Over the past couple of years there have been news reports on the origin of targeted attacks that use sophisticated malware. Stuxnet is one such example. If these news reports are accurate and governments are developing malware as part of their military/economic espionage programs, it’s a safe bet that there have been some unintended consequences that we will continue to see in 2013 and beyond. For example, one of the vulnerabilities that Stuxnet uses is CVE-2010-2568, for which an update was released back in 2010 (MS10-046). Since then many malware authors have adapted their malware to use this vulnerability in an attempt to successfully compromise as many systems as possible. Data published in the Microsoft Security Intelligence Report volume 13 indicates that exploits targeting CVE-2010-2568 accounted for more than 85 percent of operating system exploit detections worldwide in the first half of 2012; over three quarters of a million systems reported detections of this exploit in the second quarter of 2012 alone, almost two years after the associated security updates were released.
As attackers shift their tactics, the relative prevalence of the categories of malware that Microsoft antimalware products and tools block and clean from systems all over the world change. For example, worms have come in and gone out of vogue with attackers over time as seen in the figure below. Over the past few years Trojans (and social engineering) have become the most prevalent category of threats. This is also true for mobile app marketplaces as evidenced in Figure 1 with the Unix/Lotoor threat that targets Android users. I expect this trend to continue in 2013.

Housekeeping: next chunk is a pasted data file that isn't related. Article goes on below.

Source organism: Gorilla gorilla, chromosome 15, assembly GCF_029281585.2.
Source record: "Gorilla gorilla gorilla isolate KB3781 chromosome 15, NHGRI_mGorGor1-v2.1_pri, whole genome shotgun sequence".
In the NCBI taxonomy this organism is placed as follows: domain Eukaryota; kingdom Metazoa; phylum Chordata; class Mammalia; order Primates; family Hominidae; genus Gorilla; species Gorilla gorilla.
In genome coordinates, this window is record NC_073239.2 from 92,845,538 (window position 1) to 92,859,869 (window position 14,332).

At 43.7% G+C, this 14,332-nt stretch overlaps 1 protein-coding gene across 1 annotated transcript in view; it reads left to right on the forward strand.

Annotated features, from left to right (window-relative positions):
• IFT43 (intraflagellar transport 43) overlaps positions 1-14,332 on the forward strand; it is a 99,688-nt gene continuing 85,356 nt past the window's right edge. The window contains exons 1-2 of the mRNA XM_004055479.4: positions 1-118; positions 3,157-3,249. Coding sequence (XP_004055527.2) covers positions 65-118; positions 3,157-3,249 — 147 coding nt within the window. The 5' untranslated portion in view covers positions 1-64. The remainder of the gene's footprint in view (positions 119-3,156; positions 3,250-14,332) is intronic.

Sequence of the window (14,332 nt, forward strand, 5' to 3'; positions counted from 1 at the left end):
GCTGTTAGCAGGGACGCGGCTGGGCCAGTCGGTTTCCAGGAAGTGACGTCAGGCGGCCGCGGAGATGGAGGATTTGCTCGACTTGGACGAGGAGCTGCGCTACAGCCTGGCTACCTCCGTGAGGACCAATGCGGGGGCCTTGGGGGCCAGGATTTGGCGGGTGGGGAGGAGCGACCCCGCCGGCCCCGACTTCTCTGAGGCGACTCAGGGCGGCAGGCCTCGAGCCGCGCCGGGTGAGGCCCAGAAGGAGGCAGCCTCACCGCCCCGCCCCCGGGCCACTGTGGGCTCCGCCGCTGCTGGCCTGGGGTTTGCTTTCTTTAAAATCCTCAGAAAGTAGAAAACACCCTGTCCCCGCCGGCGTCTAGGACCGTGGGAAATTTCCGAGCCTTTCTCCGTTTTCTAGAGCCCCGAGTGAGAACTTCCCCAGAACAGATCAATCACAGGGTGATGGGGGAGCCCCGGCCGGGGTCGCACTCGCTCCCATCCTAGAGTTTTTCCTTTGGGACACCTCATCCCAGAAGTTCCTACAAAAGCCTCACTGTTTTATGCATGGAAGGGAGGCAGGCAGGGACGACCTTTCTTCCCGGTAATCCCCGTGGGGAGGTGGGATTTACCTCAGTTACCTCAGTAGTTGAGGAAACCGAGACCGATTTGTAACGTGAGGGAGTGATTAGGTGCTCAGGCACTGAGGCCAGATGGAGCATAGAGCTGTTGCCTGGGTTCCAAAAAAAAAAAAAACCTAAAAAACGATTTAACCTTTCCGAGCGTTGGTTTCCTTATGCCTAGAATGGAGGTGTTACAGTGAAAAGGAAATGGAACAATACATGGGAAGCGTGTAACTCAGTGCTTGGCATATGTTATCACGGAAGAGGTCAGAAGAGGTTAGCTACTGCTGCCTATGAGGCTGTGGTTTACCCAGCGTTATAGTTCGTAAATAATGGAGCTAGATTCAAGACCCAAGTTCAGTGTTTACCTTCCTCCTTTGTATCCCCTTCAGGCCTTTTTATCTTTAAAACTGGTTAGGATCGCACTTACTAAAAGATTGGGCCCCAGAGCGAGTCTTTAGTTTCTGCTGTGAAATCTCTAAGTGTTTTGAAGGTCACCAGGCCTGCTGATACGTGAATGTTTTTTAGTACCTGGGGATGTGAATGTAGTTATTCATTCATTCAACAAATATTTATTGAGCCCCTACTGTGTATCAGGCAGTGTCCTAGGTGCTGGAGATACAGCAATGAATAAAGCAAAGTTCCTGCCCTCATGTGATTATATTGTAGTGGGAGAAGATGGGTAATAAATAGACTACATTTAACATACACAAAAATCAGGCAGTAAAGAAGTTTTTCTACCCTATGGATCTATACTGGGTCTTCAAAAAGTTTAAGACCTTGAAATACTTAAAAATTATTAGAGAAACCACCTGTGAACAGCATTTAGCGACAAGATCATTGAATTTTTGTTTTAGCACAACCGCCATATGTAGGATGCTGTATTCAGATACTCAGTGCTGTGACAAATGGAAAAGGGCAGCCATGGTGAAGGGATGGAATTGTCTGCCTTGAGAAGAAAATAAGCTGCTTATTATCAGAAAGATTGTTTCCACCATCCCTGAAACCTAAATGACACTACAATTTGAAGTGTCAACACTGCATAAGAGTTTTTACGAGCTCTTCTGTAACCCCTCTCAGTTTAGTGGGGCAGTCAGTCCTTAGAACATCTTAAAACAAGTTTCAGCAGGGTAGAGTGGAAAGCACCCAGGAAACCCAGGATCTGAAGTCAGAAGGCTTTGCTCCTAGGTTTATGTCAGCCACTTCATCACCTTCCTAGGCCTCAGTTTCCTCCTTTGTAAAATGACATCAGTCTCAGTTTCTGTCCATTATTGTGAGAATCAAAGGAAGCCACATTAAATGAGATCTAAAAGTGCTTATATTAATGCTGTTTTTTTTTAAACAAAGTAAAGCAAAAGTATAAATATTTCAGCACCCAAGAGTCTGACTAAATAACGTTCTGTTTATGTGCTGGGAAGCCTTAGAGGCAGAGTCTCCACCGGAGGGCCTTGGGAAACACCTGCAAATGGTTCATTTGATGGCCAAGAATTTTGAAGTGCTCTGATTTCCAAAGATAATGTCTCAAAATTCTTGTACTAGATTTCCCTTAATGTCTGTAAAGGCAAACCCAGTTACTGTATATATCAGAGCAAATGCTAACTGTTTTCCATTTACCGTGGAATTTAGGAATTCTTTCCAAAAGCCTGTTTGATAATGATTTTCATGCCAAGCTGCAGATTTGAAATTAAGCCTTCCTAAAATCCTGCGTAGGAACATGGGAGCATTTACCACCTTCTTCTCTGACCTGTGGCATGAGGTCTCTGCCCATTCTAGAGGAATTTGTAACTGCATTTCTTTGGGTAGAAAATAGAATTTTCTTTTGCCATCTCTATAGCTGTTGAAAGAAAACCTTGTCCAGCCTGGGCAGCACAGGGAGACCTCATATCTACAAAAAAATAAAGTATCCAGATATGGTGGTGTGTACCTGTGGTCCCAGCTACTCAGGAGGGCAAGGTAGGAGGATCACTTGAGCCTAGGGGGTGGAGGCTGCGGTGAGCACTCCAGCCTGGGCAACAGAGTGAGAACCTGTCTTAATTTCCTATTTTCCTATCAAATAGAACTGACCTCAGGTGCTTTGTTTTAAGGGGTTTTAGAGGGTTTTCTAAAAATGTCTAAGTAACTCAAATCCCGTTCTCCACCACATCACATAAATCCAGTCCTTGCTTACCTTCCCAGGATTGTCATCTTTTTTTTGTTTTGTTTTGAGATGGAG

The long term trends are very clear: attackers have been leveraging drive-by download attacks and cross-site scripting attacks more and more each year. Drive-by download attacks are being made easier to perpetrate by the broad availability of exploit kits, such as the Blacole exploit kit. Such kits allow attackers to focus on vulnerabilities in ubiquitous software that is infrequently updated or hard to keep up to date. I don’t think I’m making a risky prediction that attackers will continue to use drive-by attacks and cross-site scripting as much, or even more in 2013, than they did in 2012.
- What You Should Know About Drive-By Download Attacks - Part 1
- What You Should Know About Drive-By Download Attacks – Part 2
As the drive-by download data above indicates, many attackers rely on outdated software to successfully compromise systems. This has been a successful tactic for many years and attackers will continue to use it in the foreseeable future. As I predicted above we will see large numbers of detections and blocks of drive-by download attacks and exploit attempts in 2013. But these attacks will become less effective than they have been in the past. We started to see some signs of this already. For example, following a surge in detections that peaked in the third quarter of 2011, detections of exploits that target vulnerabilities in Adobe Flash Player have decreased significantly in every subsequent quarter, likely due to the ease of keeping it updated.
Two new technologies, Unified Extensible Firmware Interface (UEFI) and secure boot, provide more protection against rootkits and other boot loader attacks. As systems that leverage these technologies become more pervasive, I expect to see purveyors of rootkits attempt to innovate and evolve their malware.